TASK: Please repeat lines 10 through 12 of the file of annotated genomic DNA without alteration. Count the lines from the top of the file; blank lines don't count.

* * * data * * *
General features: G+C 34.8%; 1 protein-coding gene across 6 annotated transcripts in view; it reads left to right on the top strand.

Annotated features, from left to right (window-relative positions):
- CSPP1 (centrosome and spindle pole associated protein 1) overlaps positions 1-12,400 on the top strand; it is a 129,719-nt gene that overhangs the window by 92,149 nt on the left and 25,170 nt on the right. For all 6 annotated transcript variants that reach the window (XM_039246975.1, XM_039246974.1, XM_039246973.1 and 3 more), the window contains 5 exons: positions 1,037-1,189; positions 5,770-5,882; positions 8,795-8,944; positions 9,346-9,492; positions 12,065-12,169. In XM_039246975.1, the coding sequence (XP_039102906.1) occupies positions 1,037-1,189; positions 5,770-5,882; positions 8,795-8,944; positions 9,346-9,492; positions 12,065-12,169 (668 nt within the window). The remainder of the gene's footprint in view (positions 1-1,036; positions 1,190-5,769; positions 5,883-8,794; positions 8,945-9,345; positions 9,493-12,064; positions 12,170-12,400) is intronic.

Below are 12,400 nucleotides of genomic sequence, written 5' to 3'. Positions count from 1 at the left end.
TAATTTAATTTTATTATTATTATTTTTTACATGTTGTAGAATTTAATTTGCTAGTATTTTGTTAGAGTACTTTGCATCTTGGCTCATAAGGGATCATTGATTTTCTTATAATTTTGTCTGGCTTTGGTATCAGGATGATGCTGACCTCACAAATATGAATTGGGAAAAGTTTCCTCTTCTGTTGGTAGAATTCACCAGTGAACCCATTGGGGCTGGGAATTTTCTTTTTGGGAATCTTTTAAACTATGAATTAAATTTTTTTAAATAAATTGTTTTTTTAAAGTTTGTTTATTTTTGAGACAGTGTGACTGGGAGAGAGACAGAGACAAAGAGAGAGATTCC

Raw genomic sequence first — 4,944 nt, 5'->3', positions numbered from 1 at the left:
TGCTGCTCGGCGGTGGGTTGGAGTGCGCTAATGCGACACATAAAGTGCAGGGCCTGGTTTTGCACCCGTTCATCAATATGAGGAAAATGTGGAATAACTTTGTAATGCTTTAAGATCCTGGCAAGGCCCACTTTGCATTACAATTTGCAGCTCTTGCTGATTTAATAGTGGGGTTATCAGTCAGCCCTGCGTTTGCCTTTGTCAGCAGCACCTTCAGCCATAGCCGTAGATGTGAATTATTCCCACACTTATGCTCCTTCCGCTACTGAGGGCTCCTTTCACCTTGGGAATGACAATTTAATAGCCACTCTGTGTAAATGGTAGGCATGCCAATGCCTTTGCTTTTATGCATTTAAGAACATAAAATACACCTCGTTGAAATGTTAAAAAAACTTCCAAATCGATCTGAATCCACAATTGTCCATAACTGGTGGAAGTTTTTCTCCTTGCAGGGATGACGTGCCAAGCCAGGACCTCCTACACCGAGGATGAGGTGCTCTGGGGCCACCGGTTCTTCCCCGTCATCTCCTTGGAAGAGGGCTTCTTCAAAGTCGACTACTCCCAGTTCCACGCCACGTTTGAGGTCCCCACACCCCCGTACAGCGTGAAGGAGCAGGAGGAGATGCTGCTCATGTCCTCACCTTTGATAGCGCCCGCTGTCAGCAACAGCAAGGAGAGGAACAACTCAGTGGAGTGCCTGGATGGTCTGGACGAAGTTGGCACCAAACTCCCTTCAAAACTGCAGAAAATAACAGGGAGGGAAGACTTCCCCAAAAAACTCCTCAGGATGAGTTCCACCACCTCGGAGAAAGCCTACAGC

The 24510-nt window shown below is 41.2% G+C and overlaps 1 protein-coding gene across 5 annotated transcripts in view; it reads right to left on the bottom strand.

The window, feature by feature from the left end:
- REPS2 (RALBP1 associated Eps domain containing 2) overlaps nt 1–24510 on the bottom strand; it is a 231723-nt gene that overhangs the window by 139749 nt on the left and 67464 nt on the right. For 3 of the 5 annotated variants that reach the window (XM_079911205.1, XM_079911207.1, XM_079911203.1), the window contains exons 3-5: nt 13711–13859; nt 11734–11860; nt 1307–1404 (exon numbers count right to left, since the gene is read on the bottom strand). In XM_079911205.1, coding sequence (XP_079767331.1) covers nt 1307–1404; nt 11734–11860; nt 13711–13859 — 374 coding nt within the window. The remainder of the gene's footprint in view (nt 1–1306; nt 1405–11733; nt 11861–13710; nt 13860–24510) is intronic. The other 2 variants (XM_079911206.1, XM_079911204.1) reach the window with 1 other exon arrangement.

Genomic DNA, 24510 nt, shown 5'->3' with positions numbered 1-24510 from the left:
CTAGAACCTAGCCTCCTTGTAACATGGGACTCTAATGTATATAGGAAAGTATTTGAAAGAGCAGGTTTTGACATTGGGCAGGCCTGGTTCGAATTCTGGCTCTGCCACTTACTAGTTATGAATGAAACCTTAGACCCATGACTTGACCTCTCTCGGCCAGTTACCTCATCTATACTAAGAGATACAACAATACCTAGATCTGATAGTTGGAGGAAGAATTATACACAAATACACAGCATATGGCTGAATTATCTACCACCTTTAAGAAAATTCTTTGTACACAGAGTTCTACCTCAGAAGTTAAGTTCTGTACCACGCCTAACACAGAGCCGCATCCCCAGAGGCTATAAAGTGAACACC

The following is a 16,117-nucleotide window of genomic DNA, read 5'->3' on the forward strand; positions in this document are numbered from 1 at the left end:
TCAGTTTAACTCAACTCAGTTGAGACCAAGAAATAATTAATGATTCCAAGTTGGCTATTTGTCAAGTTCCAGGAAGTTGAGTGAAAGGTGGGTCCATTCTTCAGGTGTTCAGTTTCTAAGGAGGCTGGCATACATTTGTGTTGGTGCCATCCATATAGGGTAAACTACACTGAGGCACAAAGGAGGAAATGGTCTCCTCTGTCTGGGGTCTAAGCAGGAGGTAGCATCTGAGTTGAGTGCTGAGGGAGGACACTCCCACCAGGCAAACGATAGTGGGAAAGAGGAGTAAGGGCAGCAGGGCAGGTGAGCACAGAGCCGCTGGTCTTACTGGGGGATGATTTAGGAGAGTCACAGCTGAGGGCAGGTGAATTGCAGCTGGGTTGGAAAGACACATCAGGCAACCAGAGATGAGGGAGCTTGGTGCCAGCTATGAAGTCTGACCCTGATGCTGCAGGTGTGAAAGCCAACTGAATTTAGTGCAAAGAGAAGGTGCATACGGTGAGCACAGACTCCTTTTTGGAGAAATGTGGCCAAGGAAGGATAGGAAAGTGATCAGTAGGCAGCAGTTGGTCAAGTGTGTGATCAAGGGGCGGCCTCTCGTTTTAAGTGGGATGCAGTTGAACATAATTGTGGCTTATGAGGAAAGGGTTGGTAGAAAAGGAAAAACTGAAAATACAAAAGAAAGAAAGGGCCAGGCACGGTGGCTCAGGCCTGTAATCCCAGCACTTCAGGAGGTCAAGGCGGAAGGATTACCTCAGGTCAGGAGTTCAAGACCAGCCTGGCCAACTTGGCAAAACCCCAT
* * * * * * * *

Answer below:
- REPS2 (RALBP1 associated Eps domain containing 2) overlaps nt 1–24510 on the bottom strand; it is a 231723-nt gene that overhangs the window by 139749 nt on the left and 67464 nt on the right. For 3 of the 5 annotated variants that reach the window (XM_079911205.1, XM_079911207.1, XM_079911203.1), the window contains exons 3-5: nt 13711–13859; nt 11734–11860; nt 1307–1404 (exon numbers count right to left, since the gene is read on the bottom strand). In XM_079911205.1, coding sequence (XP_079767331.1) covers nt 1307–1404; nt 11734–11860; nt 13711–13859 — 374 coding nt within the window. The remainder of the gene's footprint in view (nt 1–1306; nt 1405–11733; nt 11861–13710; nt 13860–24510) is intronic. The other 2 variants (XM_079911206.1, XM_079911204.1) reach the window with 1 other exon arrangement.

Genomic DNA, 24510 nt, shown 5'->3' with positions numbered 1-24510 from the left:
CTAGAACCTAGCCTCCTTGTAACATGGGACTCTAATGTATATAGGAAAGTATTTGAAAGAGCAGGTTTTGACATTGGGCAGGCCTGGTTCGAATTCTGGCTCTGCCACTTACTAGTTATGAATGAAACCTTAGACCCATGACTTGACCTCTCTCGGCCAGTTACCTCATCTATACTAAGAGATACAACAATACCTAGATCTGATAGTTGGAGGAAGAATTATACACAAATACACAGCATATGGCTGAATTATCTACCACCTTTAAGAAAATTCTTTGTACACAGAGTTCTACCTCAGAAGTTAAGTTCTGTACCACGCCTAACACAGAGCCGCATCCCCAGAGGCTATAAAGTGAACACC